So, you think your teen is gay. Are you asking yourself if you should do anything? Or worse, is this turn of events something that you that fostered? Should you confront him/her or wait until sexual orientation is brought up in a discussion? These are usual questions to ask even if you don’t think that your child is among the Gay, Lesbian and Straight Educators Network (GLSEN) reported, ¾ million youth that question their sexual orientation during adolescence, and discover themselves in the minority. The reality is that most every child considers segments of their sexuality at some point during adolescence, whether gay or straight. For many individuals, it is not until they are well into adulthood that full disclosure to self and others becomes a visible part of an individual’s integration with their non-heterosexual identity.
As every child comes of age and develops a better understanding of their sexual orientation, they will rely on the multiple messages that they have received from those closest to them – family, teachers, clergy, friends and, of course, the media. Most of these messages are viewed through the lens of our heterocentric American culture. The language of heterocentricity makes the assumption that each child will have heterosexual or opposite-sex attractions and romantic interests as they mature.
Included in this plethora of information, your son or daughter will absorb ideas and beliefs that can span the spectrum of useful to non-productive, even harmful information that can derail a young life. Building a foundation of healthy sexual knowledge for your family can begin by creating an environment that is non-judgmental. Intentionally including time set aside time to seek and share credible resources to answer questions that may present themselves can start an open line of communication.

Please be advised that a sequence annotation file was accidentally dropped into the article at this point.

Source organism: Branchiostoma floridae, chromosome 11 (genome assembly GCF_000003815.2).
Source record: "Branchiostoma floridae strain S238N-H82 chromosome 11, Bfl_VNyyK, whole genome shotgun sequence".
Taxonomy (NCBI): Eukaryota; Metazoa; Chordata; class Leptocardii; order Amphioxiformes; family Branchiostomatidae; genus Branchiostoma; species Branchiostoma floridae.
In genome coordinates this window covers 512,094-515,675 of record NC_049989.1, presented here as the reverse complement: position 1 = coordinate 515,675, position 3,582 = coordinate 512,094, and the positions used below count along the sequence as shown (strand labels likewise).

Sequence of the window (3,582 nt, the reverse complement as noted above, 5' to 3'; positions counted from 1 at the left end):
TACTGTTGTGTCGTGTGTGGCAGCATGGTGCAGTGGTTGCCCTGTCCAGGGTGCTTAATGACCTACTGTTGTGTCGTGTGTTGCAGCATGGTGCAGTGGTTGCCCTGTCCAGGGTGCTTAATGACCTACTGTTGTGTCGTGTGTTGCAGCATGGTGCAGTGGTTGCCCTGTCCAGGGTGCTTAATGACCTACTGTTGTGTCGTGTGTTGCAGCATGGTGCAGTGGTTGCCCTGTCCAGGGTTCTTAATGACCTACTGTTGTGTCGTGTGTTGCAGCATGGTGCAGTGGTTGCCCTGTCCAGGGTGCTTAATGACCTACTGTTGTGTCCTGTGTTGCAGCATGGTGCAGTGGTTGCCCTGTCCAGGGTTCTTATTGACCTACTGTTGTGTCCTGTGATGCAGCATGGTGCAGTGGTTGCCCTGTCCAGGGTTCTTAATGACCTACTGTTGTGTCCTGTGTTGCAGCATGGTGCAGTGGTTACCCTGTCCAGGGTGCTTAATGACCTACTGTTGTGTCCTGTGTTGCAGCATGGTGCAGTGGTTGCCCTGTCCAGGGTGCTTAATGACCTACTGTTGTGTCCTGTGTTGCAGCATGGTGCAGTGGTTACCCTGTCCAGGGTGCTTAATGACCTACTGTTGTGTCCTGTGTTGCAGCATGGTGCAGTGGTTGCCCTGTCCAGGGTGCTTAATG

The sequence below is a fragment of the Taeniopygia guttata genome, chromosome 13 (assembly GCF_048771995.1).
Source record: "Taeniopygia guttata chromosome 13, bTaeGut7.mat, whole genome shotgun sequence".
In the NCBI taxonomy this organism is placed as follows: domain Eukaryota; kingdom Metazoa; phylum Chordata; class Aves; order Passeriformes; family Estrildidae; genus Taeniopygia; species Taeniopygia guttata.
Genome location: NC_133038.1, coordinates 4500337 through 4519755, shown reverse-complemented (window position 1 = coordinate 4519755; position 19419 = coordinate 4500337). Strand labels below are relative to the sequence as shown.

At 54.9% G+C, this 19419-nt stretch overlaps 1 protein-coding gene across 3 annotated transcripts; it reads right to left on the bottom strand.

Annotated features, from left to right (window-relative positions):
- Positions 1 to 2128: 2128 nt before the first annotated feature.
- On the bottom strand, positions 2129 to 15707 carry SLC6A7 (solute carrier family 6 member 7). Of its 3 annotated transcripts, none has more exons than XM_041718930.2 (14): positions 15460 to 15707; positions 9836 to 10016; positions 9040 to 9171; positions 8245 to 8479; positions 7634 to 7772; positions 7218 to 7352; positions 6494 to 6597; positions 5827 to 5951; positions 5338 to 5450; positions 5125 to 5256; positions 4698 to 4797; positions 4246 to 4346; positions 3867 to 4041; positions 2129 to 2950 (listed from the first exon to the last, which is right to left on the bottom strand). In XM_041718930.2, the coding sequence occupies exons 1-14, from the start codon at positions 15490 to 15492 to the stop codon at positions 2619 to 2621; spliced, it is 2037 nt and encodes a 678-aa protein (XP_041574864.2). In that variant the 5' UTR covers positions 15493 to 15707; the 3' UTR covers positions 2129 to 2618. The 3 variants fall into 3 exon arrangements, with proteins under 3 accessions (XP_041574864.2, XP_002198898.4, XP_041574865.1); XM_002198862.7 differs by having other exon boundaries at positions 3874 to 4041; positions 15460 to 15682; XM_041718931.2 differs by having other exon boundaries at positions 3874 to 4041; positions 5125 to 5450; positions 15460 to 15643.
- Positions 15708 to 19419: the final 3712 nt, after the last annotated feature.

Parental roles should set the stage for understanding and recognition that one’s sexual orientation is not a choice. Reframing your view to be inclusive of all orientations allows for your child to flourish. Youth can direct developmental efforts towards figuring out, who they are, centered on more pressing issues of academic, social, emotional and spiritual development. Worrying about who knows what about who during those rough teen age years can be tiresome at the least and self-esteem eroding at the worst. Eliminating shame from minority status as a young gay, lesbian or bisexual teenager can help take away one of your child’s concerns if they know they have supportive adults in their lives with whom they can confide when they are ready to disclose.
One of the most important understandings you can recognize is that your child is the same child that you knew before you had any notion or they surprised you with the news. It is not unusual for parents to begin their own process of identity expansion around new found information about their child’s sexuality. Wondering what other family members will think or questioning the reactions of others plagues many adults as they themselves go through a similar coming out process.
Remember these feelings are only lending a small insight into what many if not most sexual minorities manage every day. A key lesson to learn from this is to recognize the need to respect your child’s process of disclosure. It is their story to share, when they are ready. You should not be the town crier for your child, but you can most certainly affirm and demonstrate appreciation for the trust they demonstrated in you when they chose to disclose and risk a rejection from someone important to them.